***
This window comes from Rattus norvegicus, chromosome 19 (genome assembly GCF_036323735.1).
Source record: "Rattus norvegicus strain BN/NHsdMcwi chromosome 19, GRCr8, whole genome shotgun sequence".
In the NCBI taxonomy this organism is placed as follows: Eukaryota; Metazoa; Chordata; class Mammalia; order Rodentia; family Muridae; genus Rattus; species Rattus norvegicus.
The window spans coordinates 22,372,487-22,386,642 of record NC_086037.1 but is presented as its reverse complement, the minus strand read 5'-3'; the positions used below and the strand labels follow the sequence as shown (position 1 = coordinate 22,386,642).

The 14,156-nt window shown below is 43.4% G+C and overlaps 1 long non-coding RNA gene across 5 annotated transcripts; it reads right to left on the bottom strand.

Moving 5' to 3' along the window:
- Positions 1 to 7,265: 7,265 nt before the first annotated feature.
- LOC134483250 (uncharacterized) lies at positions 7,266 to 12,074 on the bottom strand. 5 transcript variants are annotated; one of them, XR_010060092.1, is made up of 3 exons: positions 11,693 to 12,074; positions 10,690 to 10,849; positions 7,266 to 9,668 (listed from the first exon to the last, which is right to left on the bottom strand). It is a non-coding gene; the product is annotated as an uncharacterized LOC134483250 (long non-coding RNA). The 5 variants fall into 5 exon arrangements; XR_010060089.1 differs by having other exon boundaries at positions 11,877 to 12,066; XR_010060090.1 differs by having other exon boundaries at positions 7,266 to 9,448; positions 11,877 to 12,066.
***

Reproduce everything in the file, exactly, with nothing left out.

This window comes from Rattus norvegicus, chromosome 19 (genome assembly GCF_036323735.1).
Source record: "Rattus norvegicus strain BN/NHsdMcwi chromosome 19, GRCr8, whole genome shotgun sequence".
In the NCBI taxonomy this organism is placed as follows: Eukaryota; Metazoa; Chordata; class Mammalia; order Rodentia; family Muridae; genus Rattus; species Rattus norvegicus.
The window spans coordinates 22,372,487-22,386,642 of record NC_086037.1 but is presented as its reverse complement, the minus strand read 5'-3'; the positions used below and the strand labels follow the sequence as shown (position 1 = coordinate 22,386,642).

The 14,156-nt window shown below is 43.4% G+C and overlaps 1 long non-coding RNA gene across 5 annotated transcripts; it reads right to left on the bottom strand.

Moving 5' to 3' along the window:
- Positions 1 to 7,265: 7,265 nt before the first annotated feature.
- LOC134483250 (uncharacterized) lies at positions 7,266 to 12,074 on the bottom strand. 5 transcript variants are annotated; one of them, XR_010060092.1, is made up of 3 exons: positions 11,693 to 12,074; positions 10,690 to 10,849; positions 7,266 to 9,668 (listed from the first exon to the last, which is right to left on the bottom strand). It is a non-coding gene; the product is annotated as an uncharacterized LOC134483250 (long non-coding RNA). The 5 variants fall into 5 exon arrangements; XR_010060089.1 differs by having other exon boundaries at positions 11,877 to 12,066; XR_010060090.1 differs by having other exon boundaries at positions 7,266 to 9,448; positions 11,877 to 12,066.